COVID-19 hospitalizations in Michigan hit a new peak Monday.
The state reported 4,580 inpatient hospitalizations for adults with confirmed cases of the deadly coronavirus, up from the previous record of 4,518 on Dec. 10 ahead of the holiday season.
Metro Detroit, defined by the state as the city of Detroit as well as Wayne, Macomb, Oakland, Monroe, St. Clair and Washtenaw counties, accounts for nearly 59 percent of the cases, despite only being about 46 percent of the state’s population, according to Michigan Department of Health and Human Services data.
The totals don’t include 94 pediatric hospitalizations throughout the state.
Of the adults hospitalized with COVID-19, 833 are in intensive-care units and 539 of those are on ventilators.
The rise of the omicron variant, while a milder virus than the previous alpha and delta variants, has infected record numbers of people across the state and nation, pushing hospitals to the brink. Of all hospitals in the state, 41 are above 85 percent occupancy. A hospital is considered at capacity above that threshold.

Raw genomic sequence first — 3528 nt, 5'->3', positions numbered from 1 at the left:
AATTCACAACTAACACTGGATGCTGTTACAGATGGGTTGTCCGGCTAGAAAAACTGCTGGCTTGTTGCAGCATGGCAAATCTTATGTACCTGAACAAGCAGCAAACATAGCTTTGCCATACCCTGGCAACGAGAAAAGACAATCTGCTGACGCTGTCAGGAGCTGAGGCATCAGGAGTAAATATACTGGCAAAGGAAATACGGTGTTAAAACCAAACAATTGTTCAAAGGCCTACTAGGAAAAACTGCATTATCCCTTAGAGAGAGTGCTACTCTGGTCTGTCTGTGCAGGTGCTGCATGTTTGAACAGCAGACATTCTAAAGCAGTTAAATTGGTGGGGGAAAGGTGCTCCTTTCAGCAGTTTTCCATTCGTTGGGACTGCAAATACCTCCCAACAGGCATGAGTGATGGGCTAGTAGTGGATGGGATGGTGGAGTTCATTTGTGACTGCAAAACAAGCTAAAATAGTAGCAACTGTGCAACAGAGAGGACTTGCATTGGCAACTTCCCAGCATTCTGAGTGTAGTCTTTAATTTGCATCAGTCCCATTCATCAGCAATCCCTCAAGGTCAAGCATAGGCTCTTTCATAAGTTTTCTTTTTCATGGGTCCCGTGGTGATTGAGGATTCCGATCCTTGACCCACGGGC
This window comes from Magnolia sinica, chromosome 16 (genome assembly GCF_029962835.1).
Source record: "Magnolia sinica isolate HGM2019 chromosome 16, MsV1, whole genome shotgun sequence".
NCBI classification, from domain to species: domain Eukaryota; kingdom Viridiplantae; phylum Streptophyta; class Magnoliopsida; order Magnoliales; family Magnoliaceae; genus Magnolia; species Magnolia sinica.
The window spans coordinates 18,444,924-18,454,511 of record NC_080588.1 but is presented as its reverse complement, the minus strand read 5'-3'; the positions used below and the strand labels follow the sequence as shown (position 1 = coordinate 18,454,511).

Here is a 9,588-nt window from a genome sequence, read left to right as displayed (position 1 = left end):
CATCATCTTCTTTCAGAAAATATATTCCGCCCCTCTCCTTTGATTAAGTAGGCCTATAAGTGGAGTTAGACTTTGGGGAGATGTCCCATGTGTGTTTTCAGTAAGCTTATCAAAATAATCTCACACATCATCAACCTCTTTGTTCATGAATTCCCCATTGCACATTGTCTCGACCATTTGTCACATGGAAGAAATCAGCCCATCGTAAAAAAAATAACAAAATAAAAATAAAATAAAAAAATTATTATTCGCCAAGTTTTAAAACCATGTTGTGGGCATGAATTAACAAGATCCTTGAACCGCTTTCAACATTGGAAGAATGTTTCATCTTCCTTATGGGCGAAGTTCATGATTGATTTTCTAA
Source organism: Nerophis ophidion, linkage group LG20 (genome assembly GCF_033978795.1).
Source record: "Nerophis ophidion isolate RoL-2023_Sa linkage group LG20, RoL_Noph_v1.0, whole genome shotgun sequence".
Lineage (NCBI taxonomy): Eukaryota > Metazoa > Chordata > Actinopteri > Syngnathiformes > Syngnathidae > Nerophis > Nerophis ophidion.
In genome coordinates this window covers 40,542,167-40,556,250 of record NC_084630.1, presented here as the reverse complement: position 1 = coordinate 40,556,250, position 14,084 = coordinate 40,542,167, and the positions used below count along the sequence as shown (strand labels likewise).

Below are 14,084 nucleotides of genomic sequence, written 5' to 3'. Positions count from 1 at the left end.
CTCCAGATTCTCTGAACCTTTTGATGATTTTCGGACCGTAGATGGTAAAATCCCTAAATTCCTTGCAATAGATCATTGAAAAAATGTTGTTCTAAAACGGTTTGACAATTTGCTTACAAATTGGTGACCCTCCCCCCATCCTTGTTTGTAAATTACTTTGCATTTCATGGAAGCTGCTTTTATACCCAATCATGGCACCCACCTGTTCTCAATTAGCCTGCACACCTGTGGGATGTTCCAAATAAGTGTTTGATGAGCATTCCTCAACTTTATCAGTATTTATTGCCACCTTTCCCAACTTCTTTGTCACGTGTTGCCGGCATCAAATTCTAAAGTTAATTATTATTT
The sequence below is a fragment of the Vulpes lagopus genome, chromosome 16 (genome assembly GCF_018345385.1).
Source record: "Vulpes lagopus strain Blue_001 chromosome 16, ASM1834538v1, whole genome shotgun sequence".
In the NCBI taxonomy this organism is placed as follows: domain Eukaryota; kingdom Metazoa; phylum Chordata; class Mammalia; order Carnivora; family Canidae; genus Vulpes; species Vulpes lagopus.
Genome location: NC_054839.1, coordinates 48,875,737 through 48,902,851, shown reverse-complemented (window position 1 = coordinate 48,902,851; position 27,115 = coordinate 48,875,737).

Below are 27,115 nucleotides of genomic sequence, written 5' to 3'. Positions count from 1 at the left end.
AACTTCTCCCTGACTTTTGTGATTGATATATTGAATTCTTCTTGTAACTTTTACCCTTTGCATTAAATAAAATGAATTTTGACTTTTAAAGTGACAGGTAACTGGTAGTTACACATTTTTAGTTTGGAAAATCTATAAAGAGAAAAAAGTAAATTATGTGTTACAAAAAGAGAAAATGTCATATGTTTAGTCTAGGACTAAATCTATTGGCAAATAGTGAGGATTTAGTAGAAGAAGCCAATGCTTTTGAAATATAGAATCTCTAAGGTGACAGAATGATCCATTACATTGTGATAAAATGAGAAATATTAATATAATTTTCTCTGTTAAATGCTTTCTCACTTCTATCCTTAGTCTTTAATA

The problem is exacerbated by the number of health care workers currently quarantining with confirmed COVID-19, thus making them unable to care for the rising number of inpatients.
Last week, thousands of health care workers across metro Detroit were in quarantine. At Trinity Health Michigan, more than 4 percent of its workforce, or more than 1,300 employees, were in out with the virus.
Beaumont Health announced it was at a “breaking point,” and its administrators were seeking to curb elective procedures and imaging to free up staff.
“The omicron variant is one of the most contagious viruses we have seen in our lifetime,” Dr. Nick Gilpin, Beaumont Health’s medical director of infection prevention and epidemiology, said in a release. “It’s more important than ever for the community to help contain the spread of this illness. Our health care systems are overwhelmed. If you have ignored our pleas for help before, now is the time to take action. We need everyone’s help to get through this fourth surge. Wear a mask. Get vaccinated. Get boosted.”
On Friday, the 7-day rolling average of positive COVID-19 tests hit 98,269 — a more than 83 percent increase over the previous 7-day average record on Nov. 19.
Despite hospitalizations and cases reaching new records, deaths remain below the surges in April and December 2020. The 7-day average death rate was 656 on Jan. 7, down from the peak of 966 in April 2020 before vaccines were developed.